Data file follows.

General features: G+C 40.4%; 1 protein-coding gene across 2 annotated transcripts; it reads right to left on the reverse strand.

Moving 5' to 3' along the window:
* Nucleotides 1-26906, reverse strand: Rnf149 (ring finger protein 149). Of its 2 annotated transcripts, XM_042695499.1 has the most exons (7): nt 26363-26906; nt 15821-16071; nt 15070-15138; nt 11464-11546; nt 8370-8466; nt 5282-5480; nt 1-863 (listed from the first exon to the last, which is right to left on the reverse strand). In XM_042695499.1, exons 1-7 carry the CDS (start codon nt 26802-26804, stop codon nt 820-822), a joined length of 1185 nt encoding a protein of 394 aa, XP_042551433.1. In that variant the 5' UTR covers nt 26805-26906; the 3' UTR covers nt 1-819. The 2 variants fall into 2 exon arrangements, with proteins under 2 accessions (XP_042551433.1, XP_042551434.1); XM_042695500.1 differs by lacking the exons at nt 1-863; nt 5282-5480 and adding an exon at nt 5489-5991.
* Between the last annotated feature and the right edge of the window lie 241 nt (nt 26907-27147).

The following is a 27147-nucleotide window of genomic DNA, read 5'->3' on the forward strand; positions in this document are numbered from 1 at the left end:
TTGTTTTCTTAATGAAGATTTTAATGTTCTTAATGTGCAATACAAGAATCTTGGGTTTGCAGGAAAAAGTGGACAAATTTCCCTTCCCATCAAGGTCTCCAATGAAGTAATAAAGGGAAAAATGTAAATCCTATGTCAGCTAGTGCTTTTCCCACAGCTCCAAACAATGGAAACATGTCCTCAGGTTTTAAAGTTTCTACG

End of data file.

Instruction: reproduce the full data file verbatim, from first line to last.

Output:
General features: G+C 40.4%; 1 protein-coding gene across 2 annotated transcripts; it reads right to left on the reverse strand.

Moving 5' to 3' along the window:
* Nucleotides 1-26906, reverse strand: Rnf149 (ring finger protein 149). Of its 2 annotated transcripts, XM_042695499.1 has the most exons (7): nt 26363-26906; nt 15821-16071; nt 15070-15138; nt 11464-11546; nt 8370-8466; nt 5282-5480; nt 1-863 (listed from the first exon to the last, which is right to left on the reverse strand). In XM_042695499.1, exons 1-7 carry the CDS (start codon nt 26802-26804, stop codon nt 820-822), a joined length of 1185 nt encoding a protein of 394 aa, XP_042551433.1. In that variant the 5' UTR covers nt 26805-26906; the 3' UTR covers nt 1-819. The 2 variants fall into 2 exon arrangements, with proteins under 2 accessions (XP_042551433.1, XP_042551434.1); XM_042695500.1 differs by lacking the exons at nt 1-863; nt 5282-5480 and adding an exon at nt 5489-5991.
* Between the last annotated feature and the right edge of the window lie 241 nt (nt 26907-27147).

The following is a 27147-nucleotide window of genomic DNA, read 5'->3' on the forward strand; positions in this document are numbered from 1 at the left end:
TTGTTTTCTTAATGAAGATTTTAATGTTCTTAATGTGCAATACAAGAATCTTGGGTTTGCAGGAAAAAGTGGACAAATTTCCCTTCCCATCAAGGTCTCCAATGAAGTAATAAAGGGAAAAATGTAAATCCTATGTCAGCTAGTGCTTTTCCCACAGCTCCAAACAATGGAAACATGTCCTCAGGTTTTAAAGTTTCTACG